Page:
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Rock is dead, says Gene Simmons

By Todd Leopold, CNN
updated 3:08 PM EDT, Mon September 8, 2014
For 40 years, KISS has been enthralling fans with its hard-rock sound, over-the-top look and pyrotechnic shows. Although Gene Simmons has claimed <a href='http://www.esquire.com/blogs/culture/gene-simmons-future-of-rock' target='_blank'>in Esquire magazine</a> that "rock is finally dead," KISS is one of the genre's most enduring bands. Here's a look back at the group over the years. Left to right, Paul Stanley, Peter Criss, Gene Simmons and Ace Frehley pose for KISS' first album in 1974. For 40 years, KISS has been enthralling fans with its hard-rock sound, over-the-top look and pyrotechnic shows. Although Gene Simmons has claimed in Esquire magazine that "rock is finally dead," KISS is one of the genre's most enduring bands. Here's a look back at the group over the years. Left to right, Paul Stanley, Peter Criss, Gene Simmons and Ace Frehley pose for KISS' first album in 1974.
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STORY HIGHLIGHTS
  • Gene Simmons asserts that "rock is dead" in Esquire interview
  • It didn't have to happen, he adds: "It was murdered"
  • The Who declared rock dead in 1972
  • Blogs, Twitter come to rock's defense

(CNN) -- Add Gene Simmons to the list of people pulling the plug on rock 'n' roll.

In an interview with Esquire conducted by his son, Nick, legendary rocker and KISS frontman Simmons said that -- thanks to a crumbling business model, including "file-sharing and downloading" by fans who believe they "were entitled to have something for free" -- "rock is finally dead."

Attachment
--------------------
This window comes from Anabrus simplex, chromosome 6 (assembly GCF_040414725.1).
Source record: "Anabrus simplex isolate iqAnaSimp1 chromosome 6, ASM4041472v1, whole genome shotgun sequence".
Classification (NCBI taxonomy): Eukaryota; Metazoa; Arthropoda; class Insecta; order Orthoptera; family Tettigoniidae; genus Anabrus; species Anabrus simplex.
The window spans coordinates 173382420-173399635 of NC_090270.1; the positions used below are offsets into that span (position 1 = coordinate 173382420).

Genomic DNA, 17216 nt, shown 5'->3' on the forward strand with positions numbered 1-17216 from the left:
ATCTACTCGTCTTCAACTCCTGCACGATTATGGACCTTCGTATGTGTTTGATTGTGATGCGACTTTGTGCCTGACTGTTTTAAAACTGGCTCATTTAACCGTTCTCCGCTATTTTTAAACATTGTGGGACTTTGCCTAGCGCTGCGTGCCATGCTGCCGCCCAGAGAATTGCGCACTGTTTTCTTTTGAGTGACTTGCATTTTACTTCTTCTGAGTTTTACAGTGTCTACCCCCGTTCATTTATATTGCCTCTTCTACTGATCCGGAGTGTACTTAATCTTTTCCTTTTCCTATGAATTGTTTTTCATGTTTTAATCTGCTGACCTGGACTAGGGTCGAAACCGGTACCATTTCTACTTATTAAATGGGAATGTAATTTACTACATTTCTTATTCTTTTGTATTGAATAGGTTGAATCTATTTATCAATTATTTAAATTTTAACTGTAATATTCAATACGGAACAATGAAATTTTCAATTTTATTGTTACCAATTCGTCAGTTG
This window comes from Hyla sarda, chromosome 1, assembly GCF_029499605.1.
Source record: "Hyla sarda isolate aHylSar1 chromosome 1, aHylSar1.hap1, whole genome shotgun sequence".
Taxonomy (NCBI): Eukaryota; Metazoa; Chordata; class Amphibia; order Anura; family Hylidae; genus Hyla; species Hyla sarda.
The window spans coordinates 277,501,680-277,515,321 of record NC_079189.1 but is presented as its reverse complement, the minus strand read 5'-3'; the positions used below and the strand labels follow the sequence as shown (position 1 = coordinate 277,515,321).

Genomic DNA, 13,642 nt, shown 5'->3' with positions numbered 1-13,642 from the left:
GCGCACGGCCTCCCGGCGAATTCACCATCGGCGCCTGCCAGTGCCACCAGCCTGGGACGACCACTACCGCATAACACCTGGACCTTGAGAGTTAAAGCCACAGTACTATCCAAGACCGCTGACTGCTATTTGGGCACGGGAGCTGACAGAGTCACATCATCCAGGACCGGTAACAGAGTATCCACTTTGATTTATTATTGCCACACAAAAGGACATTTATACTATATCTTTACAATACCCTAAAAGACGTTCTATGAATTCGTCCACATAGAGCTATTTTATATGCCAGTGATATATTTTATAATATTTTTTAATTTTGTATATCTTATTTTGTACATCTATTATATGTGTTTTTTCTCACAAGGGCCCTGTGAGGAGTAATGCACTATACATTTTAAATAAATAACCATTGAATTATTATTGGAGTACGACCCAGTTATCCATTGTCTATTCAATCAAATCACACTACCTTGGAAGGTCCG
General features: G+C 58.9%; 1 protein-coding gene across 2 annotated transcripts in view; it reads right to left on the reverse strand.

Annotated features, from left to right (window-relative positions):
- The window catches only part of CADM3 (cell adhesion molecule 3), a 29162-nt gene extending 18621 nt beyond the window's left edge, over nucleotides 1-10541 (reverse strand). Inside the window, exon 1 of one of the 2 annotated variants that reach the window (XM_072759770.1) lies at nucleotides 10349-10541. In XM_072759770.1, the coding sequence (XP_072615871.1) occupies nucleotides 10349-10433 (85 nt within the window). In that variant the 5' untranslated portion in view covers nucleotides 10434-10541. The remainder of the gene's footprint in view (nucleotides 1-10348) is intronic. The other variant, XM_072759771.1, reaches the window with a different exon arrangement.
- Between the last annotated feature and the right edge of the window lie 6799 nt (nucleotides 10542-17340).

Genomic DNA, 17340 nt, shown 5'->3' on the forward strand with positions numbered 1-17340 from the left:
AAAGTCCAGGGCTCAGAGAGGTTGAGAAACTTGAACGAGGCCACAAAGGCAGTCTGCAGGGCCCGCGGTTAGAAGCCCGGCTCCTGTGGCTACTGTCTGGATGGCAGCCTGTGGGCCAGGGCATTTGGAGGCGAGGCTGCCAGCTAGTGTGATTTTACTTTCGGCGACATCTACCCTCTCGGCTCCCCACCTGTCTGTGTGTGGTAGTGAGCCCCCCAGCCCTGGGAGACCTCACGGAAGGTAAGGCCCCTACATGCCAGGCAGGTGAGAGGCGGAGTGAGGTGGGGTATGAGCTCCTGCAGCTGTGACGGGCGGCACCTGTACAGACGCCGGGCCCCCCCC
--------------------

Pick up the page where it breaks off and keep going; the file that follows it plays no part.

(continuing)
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"I am so sad that the next 15-year-old kid in a garage someplace in St. Paul, that plugs into his Marshall and wants to turn it up to 10, will not have anywhere near the same opportunity that I did," Simmons said. "He will most likely, no matter what he does, fail miserably."

Simmons blamed a lack of industry support, piracy and a lack of appreciation for "the creators."

"It's very sad for new bands. ... They just don't have a chance," he said. "You're better off not even learning how to play guitar or write songs." Today's songwriters and creators are more likely to work behind the scenes than practicing and testing their material out on stage, he added.

"The death of rock was not a natural death. Rock did not die of old age. It was murdered," he said.

Simmons, of course, is far from the first to lament the decline of rock. In 1972, the Who sang "Rock is dead, they say" in "Long Live Rock," a finger in the eye to those who believed the music wasn't what it was a few years earlier. In 2009, guitarist and "Underground Garage" host Steven Van Zandt gave a speech at SXSW, "A Crisis of Craft," that observed that one reason nobody's buying records is "because they suck."

In blogs and on Twitter, reaction was largely negative to Simmons' statements.

"Business models for the music industry will come and go. But rock will never die," wrote Bill Brenner.

"So What's This About Rock Finally Being Dead? I Beg to Disagree, Gene Simmons," was the headline of a column by Alan Cross on "A Journal of Musical Things."

And the Foo Fighters were probably the pithiest.

"Not so fast, Mr. God of Thunder," the Dave Grohl-led band tweeted.

Simmons, however, doesn't think there's much future in the genre.

"It's clear that longevity is practically dead, and new artists that stand the test of time ... are so rare as to almost be nonexistent," he said.

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